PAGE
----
Well recorded, dark sets notwithstanding, we get good visuals, colors, and details. Capturing the dancers working their way through a constant pool of water was simply genius.

Audio Quality



The soundtrack was varied but uniformly well delivered. The surround option is preferred for its delivery of the numerous splashes.

Supplemental Materials



We get a number of extras as noted below:

  • Promotion Trailer (LPCM Stereo 48kHz/24-bit) (1:13)
  • The Diva & Composer (LPCM Stereo 48kHz/24-bit) (0:41)
  • Eraser Line (LPCM Stereo 48kHz/24-bit) (0:32)
  • Lake Test (LPCM Stereo 48kHz/24-bit) (0:25)
  • The Ornithologist (LPCM Stereo 48kHz/24-bit) (0:32)
  • Tchaikovsky Jazz (LPCM Stereo 48kHz/24-bit) (1:31)
  • Costumes (LPCM Stereo 48kHz/24-bit)) (1:20)
  • Production Meeting (LPCM Stereo 48kHz/24-bit) (0:22)
  • Act 2 Overture (LPCM Stereo 48kHz/24-bit) (4:20)
  • BBC Swan Documentary (LPCM Stereo 48kHz/24-bit) (3:09)

There are also trailers for other Arthaus Musik Blu-rays and a program booklet with credits and Siri Linstad’s background essay.

The Definitive Word




As full disclosure to viewers, this is most definitely not Swan Lake, as you know it. That said, Alexander Ekman gives something more akin to Cirque du Soleil and no less entertaining. Yes, there are references to the original, but these depart instantaneously when the real dance begins. Come to this one with no preconceptions and be prepared to leave with an hour and a half of sheer entertainment.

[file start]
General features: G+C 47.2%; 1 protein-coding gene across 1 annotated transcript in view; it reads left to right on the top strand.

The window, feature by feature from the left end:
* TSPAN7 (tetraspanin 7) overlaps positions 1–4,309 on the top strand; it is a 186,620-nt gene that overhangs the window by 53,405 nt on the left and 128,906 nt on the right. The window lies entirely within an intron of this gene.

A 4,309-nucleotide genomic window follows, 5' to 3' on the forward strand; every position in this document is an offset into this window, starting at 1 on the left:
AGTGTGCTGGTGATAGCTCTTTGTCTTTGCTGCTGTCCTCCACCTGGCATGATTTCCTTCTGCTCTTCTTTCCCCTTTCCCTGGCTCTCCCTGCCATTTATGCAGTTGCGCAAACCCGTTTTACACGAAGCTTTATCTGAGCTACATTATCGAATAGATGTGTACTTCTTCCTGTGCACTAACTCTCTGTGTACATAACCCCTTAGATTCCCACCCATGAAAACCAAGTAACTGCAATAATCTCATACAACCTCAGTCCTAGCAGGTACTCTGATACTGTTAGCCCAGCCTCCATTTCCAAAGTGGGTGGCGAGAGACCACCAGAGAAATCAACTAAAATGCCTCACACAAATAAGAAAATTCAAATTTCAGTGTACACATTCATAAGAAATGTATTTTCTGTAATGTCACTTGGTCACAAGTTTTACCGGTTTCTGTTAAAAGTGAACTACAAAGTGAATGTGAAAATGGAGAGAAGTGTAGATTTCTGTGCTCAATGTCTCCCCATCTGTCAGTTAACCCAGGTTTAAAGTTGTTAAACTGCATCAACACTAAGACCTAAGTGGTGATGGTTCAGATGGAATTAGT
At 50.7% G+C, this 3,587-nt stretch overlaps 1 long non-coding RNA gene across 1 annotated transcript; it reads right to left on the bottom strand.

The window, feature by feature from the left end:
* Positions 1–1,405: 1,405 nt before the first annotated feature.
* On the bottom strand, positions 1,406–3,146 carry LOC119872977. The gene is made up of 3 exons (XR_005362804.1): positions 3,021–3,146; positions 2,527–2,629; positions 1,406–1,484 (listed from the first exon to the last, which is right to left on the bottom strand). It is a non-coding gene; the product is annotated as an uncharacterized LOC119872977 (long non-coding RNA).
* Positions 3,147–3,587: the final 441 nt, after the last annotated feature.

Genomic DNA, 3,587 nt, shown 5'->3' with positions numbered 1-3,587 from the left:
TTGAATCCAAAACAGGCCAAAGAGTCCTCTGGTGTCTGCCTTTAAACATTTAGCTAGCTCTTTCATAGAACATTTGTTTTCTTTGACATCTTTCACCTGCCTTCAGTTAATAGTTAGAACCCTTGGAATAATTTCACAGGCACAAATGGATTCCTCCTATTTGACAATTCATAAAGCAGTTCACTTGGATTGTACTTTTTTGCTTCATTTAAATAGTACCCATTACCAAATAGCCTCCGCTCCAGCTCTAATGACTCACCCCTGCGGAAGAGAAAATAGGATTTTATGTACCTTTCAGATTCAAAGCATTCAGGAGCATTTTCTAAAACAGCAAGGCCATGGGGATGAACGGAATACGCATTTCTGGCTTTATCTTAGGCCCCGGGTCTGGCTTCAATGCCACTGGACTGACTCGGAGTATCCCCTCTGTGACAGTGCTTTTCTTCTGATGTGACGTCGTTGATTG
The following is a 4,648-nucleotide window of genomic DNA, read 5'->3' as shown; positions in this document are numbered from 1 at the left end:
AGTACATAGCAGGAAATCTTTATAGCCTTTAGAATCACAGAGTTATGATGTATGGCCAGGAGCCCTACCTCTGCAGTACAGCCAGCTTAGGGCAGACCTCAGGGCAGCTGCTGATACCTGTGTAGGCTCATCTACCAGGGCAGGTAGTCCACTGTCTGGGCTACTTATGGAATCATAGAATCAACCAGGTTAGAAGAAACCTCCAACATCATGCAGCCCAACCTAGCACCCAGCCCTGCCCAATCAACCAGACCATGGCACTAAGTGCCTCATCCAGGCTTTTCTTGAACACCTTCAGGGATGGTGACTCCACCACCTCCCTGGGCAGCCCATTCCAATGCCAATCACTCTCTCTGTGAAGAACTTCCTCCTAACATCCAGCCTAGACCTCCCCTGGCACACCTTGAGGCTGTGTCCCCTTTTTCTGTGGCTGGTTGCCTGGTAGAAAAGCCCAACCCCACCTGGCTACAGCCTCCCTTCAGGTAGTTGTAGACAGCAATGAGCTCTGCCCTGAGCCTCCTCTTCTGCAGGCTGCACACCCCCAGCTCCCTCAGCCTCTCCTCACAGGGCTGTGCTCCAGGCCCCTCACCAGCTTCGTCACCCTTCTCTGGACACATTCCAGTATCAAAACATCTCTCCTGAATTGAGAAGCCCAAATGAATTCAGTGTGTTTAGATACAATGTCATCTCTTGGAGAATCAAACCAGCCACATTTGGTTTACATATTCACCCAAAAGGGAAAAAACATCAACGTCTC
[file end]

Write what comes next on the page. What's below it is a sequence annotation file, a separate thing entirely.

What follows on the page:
Additional Screen Captures

[amazon-product region=”uk” tracking_id=”bluraydefinit-21″]B00M428DF6[/amazon-product]

[amazon-product region=”ca” tracking_id=”bluraydefinit-20″]B00M428DF6[/amazon-product]










[amazon-product region=”uk” tracking_id=”bluraydefinit-21″]B00M428DF6[/amazon-product]

[amazon-product region=”ca” tracking_id=”bluraydefinit-20″]B00M428DF6[/amazon-product]



Related Articles

Join the Discussion on TheaterByte!

This site uses Akismet to reduce spam. Learn how your comment data is processed.

Stay Connected

- Advertisement -

Notice of Compliance with FEDERAL TRADE COMMISSION 16 CFR Part 255

In accordance with the Federal Trade Commission 16 CFR part 255 guidelines, this website hereby states that it receives free discs and other theatrical or home entertainment "screeners" and access to screening links from studios and/or PR firms, and is provided with consumer electronics devices on loan from hardware manufacturers and/or PR firms respectively for the purposes of evaluating the products and its content for editorial reviews. We receive no compensation from these companies for our opinions or for the writing of reviews or editorials.
Permission is sometimes granted to companies to quote our work and editorial reviews free of charge. Our website may contain affiliate marketing links, which means we may get paid commission on sales of those products or the services we write about. Our editorial content is not influenced by advertisers or affiliate partnerships. This disclosure is provided in accordance with the Federal Trade Commission’s 16 CFR § 255.5: Guides Concerning the Use of Endorsements and Testimonials in Advertising.

Latest Articles